We woke up at 2:30 this morning to unexpected snow falling. Again. I've had enough snow in the past couple of weeks to last me a lifetime. How do people who live in Buffalo or Duluth or Point Barrow cope with snow for months on end? Or, in Point Barrow which is in Alaska, the almost-24-hours of darkness thru the winter months? I guess if that's what you're born to you get used to it. Well, not even so much get used to it but taking it as the norm because you have nothing else to compare it to. Having grown up on the fringes of the Olympic Rain Forest in Washington State, I know what I'm talking about. For the first 12 years of my life I lived in a climate where it rained about 300 days out of the year. And in the winter months, if it wasn't raining, it seemed to be 'misting'. Fog rolled across the blacktop of the playground at school. My friends and I used to pretend we were horses and we'd 'gallop' thru the fog...in our minds, it was ocean surf. Goofy, the things kids can come up with. The lack of four distinct seasons used to drive my Mom crazy. She'd grown up in New England before moving out to the Pacific Northwest with my dad as a new bride. She used to say our four seasons out here were rain, rain, rain, and more rain. But for someone like me, born to it, it was just the way it was. We kids adapted. Rain never stopped us.
Why do we lose the magic of childhood as we grow older? When do we become cynical? Complacent? Unimaginative? When does our sense of the pure enjoyment of living leave us? Why do we lose the ability to 'play'...to pretend? Can you remember when you no longer wanted to play...or know how to play anymore? I do. It was after my family had moved away from my hometown. We'd returned for a visit and I went over to my childhood best friend Angela's house. I was 13, she was 10 -- the little sister I never had. She wanted to play Barbie so we sat down on her bedroom floor, setting out all of her Barbie dolls, clothes, and other paraphernalia. And all of a sudden I put the doll I held in my hands down and stated, "I don't want to play any more." And that was it.
Memory is a funny thing. At a get together a few years back with two of my brothers, I was telling a story whose history I shared with my older brother. As I was telling it...or trying to...he kept interrupting me and saying, "No, it happened this way" and he'd continue on to tell his version of it. Finally, I looked at him and told him, "Well, maybe it happened to you that way but it didn't happen to me. So please let me tell it the way I remember it from my perspective." Well, that shut him up. The thing is, any of us can have shared moments in time. But depending on how each of us was feeling or thinking...how connected or disconnected we were to it...has a lot to do in how we remember things individually. As my brother and I shared our versions, it was apparent we'd both been there at the same time and experienced the same thing...but it affected us both so differently. That is why I find the human mind so fascinating.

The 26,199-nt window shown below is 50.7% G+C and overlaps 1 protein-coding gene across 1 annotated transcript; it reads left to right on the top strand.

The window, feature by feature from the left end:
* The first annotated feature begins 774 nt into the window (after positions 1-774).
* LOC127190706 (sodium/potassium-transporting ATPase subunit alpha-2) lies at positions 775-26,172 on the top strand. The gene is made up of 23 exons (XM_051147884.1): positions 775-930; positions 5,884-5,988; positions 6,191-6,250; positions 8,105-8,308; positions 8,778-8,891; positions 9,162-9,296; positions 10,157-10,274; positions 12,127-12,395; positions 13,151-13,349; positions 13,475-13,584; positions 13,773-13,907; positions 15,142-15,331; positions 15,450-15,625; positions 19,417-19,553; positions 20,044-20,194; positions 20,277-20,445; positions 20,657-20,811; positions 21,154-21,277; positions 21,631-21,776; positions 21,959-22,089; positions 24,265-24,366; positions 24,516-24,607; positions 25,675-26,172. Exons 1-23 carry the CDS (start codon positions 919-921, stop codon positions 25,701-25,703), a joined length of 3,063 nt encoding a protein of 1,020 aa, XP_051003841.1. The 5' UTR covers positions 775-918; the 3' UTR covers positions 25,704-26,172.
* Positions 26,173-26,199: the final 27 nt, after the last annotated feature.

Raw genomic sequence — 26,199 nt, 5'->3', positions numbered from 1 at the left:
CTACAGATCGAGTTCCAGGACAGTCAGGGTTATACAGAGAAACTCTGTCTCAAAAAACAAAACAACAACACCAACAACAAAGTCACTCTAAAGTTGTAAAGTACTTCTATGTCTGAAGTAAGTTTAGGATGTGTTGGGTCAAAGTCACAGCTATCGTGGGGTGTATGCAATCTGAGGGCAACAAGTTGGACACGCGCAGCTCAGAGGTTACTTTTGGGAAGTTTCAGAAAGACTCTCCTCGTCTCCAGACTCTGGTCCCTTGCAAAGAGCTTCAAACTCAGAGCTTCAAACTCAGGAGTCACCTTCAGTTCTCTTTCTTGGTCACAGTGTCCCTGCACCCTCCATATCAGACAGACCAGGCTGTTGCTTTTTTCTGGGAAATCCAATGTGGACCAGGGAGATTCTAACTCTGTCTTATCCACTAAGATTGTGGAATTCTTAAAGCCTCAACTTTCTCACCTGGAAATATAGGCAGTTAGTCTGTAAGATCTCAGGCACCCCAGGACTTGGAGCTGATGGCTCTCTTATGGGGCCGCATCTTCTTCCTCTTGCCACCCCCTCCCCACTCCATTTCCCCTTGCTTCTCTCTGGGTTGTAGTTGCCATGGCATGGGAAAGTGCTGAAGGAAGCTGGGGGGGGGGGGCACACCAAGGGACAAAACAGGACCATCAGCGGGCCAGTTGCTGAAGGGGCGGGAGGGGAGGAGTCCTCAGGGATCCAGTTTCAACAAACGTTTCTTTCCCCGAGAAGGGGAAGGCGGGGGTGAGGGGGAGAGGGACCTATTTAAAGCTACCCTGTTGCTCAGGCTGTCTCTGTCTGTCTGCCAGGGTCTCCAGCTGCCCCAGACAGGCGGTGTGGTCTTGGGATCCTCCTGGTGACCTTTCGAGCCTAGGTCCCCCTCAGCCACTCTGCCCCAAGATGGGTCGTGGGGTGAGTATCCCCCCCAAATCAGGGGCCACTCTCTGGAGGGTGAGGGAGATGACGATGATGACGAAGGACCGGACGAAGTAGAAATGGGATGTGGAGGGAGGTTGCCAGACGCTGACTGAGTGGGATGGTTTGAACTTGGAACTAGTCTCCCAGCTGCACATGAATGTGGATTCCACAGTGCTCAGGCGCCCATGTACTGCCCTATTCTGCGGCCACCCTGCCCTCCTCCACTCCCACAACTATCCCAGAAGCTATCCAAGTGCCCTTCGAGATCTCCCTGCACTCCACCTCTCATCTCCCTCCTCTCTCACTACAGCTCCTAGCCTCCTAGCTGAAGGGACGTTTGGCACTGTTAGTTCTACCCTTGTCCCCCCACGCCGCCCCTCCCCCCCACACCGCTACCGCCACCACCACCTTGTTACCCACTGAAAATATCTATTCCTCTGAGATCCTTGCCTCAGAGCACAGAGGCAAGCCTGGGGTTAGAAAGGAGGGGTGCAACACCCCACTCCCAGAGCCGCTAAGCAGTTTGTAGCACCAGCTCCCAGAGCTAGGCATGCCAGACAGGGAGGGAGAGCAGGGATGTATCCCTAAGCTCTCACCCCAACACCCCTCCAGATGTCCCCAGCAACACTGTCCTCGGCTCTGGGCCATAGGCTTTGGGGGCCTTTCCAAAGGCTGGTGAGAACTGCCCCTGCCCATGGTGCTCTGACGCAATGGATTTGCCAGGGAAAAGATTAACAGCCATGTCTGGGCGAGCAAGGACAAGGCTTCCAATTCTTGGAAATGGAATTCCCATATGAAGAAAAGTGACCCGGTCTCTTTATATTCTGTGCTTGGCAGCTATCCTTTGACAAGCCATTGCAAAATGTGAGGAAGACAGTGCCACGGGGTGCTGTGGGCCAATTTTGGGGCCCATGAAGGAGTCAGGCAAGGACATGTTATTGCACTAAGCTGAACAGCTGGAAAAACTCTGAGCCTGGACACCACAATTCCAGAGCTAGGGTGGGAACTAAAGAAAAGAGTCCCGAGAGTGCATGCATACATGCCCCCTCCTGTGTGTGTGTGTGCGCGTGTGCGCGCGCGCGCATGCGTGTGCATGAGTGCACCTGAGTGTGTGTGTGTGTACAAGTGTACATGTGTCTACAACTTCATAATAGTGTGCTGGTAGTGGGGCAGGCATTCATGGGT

I don't dream about my childhood as much as I used to, not by a long shot. But every now and then I do. And even tho I know most of my childhood friends are 54 or 55 years old now, I never saw most of them again after I moved away. That was 42 years ago. When I dream of them we're all still 9 or 10 or 12. They've never aged. We're still playing at recess or walking down the school halls in a building that no longer exists...my old school was torn down maybe 5 or 10 years ago. Where it stood is nothing but a grassy field now. Dreams are funny things, too. Because no matter how many years go by, no matter how far I travel away or how old I get, sometimes I still get to see Angela and Ruthie and Donny and Mike as they once were. I get to go back. And I remember....oh, how I remember!...those beautiful, carefree days of my childhood.